# Go deh!

Mainly Tech projects on Python and Electronic Design Automation.

# A curious infinite sum investigated with Python.

An investigation of the the following curious result:
k=1k=1+2+3+4+5+=112

Tracking the explanation given on Numberphile.
In [1]:
from IPython.display import YouTubeVideo

Out[1]:

## Series definitions

The video starts with an introduction, then at ~1:40 into the video he defines three series S1, S2 and S.
I would like to be able to define those same series in an as nearly as simple Python format, so defined a dummy class so I could concentrate on getting a nice description in Python.
Note: The class captures the series not the Sum of the series.
In [2]:
class Series(object):
"placeholder"
def __init__(self, **kwargs):
pass

In [3]:
# Numberphile 1:40
S1 = Series(fk=lambda k: (-1)**(k - 1),   starts=[1, -1,  1, -1,  1, -1])
S2 = Series(fk=lambda k: (k*(-1)**(k - 1) if k > 1 else 1),
starts=[1, -2,  3, -4,  5, -6])
S  = Series(fk=lambda k: k,               starts=[1,  2,  3,  4,  5,  6])


## Sum of the infinite series

At ~1:55 we need to find the sum of an infinite series by looking at the sum approaches.
I'll flesh out the Series class definition to handle what we have so far...
In [4]:
from fractions import Fraction
from itertools import islice, izip, count, chain

class Series(object):
"Represents infinite series by its generating function"

STARTSMAX = 10     # Limit on starts

def __init__(self, fk, starts=[]):
'''
Arguments
fk:     Generating function
starts: Sample starting values of series. (checked)
'''
self.fk = fk
assert all(fk(k) == start for k, start in enumerate(starts, 1)),\
"Generating function does not create same starting values"
self.starts = [fk(k) for k in range(1, self.STARTSMAX + 1)]

def __call__(self):
"Generate successive values of the series"
k = 1
while True:
yield self.fk(k)
k += 1


In [5]:
# Numberphile 1:40
S1 = Series(fk=lambda k: (-1)**(k - 1),   starts=[1, -1,  1, -1,  1, -1])
S2 = Series(fk=lambda k: (k*(-1)**(k - 1) if k > 1 else 1),
starts=[1, -2,  3, -4,  5, -6])
S  = Series(fk=lambda k: k,               starts=[1,  2,  3,  4,  5,  6])

Lets doodle...
In [6]:
S1.starts

Out[6]:
[1, -1, 1, -1, 1, -1, 1, -1, 1, -1]

In [7]:
[x for n, x in zip(range(15), S2())]

Out[7]:
[1, -2, 3, -4, 5, -6, 7, -8, 9, -10, 11, -12, 13, -14, 15]

In [8]:
S.starts

Out[8]:
[1, 2, 3, 4, 5, 6, 7, 8, 9, 10]

So you can see that .starts is a list of the first ten generated values, and calling an instance of the class gives a generator of successive values of the series (with no fixed upper limit).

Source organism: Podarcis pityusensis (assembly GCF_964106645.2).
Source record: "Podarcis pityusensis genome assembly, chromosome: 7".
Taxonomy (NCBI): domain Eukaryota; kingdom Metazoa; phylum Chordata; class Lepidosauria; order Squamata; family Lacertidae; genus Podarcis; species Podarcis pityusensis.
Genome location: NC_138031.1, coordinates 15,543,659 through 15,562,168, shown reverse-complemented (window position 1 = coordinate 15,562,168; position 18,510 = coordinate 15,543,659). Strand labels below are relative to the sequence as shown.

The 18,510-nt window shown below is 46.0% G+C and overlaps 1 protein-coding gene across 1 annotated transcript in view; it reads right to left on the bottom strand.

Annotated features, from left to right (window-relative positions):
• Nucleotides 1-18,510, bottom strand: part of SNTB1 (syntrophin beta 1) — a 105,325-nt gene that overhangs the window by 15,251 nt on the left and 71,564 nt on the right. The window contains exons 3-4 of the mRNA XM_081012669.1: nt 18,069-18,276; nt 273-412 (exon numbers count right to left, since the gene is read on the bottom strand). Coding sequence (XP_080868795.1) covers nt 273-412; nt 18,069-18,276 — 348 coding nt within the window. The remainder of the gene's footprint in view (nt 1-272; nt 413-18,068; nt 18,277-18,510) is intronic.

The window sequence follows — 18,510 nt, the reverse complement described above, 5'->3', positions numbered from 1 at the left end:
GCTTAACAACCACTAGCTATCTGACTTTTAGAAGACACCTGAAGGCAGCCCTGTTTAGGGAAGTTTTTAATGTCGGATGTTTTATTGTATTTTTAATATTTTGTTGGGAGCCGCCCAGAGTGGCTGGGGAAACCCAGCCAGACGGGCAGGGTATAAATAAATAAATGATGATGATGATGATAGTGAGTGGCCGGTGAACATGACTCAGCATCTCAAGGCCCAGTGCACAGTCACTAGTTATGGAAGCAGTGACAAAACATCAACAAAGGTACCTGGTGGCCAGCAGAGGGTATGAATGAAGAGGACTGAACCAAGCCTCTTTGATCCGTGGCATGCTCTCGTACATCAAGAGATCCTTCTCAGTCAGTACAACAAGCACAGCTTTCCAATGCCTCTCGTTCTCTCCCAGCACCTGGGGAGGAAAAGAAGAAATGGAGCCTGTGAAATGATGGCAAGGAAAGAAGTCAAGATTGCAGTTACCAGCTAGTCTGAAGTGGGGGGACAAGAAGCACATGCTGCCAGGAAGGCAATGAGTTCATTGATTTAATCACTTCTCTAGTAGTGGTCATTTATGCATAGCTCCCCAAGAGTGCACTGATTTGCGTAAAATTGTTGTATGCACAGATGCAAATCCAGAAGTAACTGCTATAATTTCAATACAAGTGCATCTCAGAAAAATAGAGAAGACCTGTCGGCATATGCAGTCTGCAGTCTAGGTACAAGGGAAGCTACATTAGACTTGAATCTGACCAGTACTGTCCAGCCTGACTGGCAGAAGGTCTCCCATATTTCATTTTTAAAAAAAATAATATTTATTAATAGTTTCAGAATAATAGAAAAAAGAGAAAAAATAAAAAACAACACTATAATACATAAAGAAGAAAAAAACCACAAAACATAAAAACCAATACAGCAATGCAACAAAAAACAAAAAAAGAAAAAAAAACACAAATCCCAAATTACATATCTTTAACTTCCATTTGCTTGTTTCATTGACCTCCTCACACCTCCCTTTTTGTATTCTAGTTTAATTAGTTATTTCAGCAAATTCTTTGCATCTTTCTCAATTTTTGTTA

## Sum S1 = 1 + -1 +1 + -1 ... == 1/2

From 2:00 minutes into the video he shows that the sum of the terms of S1 alternate between 1 and zero
In [9]:
running_sums = [sum(islice(S1(), termcount)) for termcount in range(1,21)]
running_sums

Out[9]:
[1, 0, 1, 0, 1, 0, 1, 0, 1, 0, 1, 0, 1, 0, 1, 0, 1, 0, 1, 0]

Lets take the infinite sum as the average of the sums i.e.
Sum S1 = 1 -1 +1 -1 +1 ... = 0.5

## 2 * (Sum S2) == Sum S1

From 2:45 in the video.
Lets take S2, and S2 with an initial 0 inserted . (Adding zeroes will not affect the sum of the series remember).
In [10]:
S2.starts

Out[10]:
[1, -2, 3, -4, 5, -6, 7, -8, 9, -10]

In [11]:
# S2 with an initial +0
[0] + S2.starts

Out[11]:
[0, 1, -2, 3, -4, 5, -6, 7, -8, 9, -10]

In [12]:
added_terms = (x + y  for x, y in izip(S2(), chain([0], S2())))

Out[12]:
[1, -1, 1, -1, 1, -1, 1, -1, 1, -1]

So, for the purposes of summation, 2 * S2 == S1 = 0.5
And therefore Sum S2 = 0.25

## S - S2

From 4:08 in Video.
In [13]:
S.starts

Out[13]:
[1, 2, 3, 4, 5, 6, 7, 8, 9, 10]

In [14]:
S2.starts

Out[14]:
[1, -2, 3, -4, 5, -6, 7, -8, 9, -10]

Lets do the subtraction by subtracting the generating functions this time.
In [15]:
S_sub_S2 = Series(fk=lambda k: S.fk(k) - S2.fk(k))
S_sub_S2.starts

Out[15]:
[0, 4, 0, 8, 0, 12, 0, 16, 0, 20]

Take a factor of four out and ignore the zeroes (as they do nothing for infinite sums).
In [16]:
list(islice((x/4 for x in S_sub_S2() if x), 10))

Out[16]:
[1, 2, 3, 4, 5, 6, 7, 8, 9, 10]


## End run

So:
sum(S) - sum(S2) = 4*(1+2+3+4+...) = 4 * ( sum(S) )
Solving:
sum(S) - 1/4 = 4*sum(S)

- 1/4 = 3*sum(S)

- 1/(4*3) = sum(S)

sum(S) = -1/12
Proving that the infinite sum 1+2+3+4+... = -1/12

## The proof is in the eating

Remember that although it is a weird result, when used in scientific experiments we can predict nature.
For me, I now know that when dealing with equations involving infinite series I will annotate then with "There be dragons".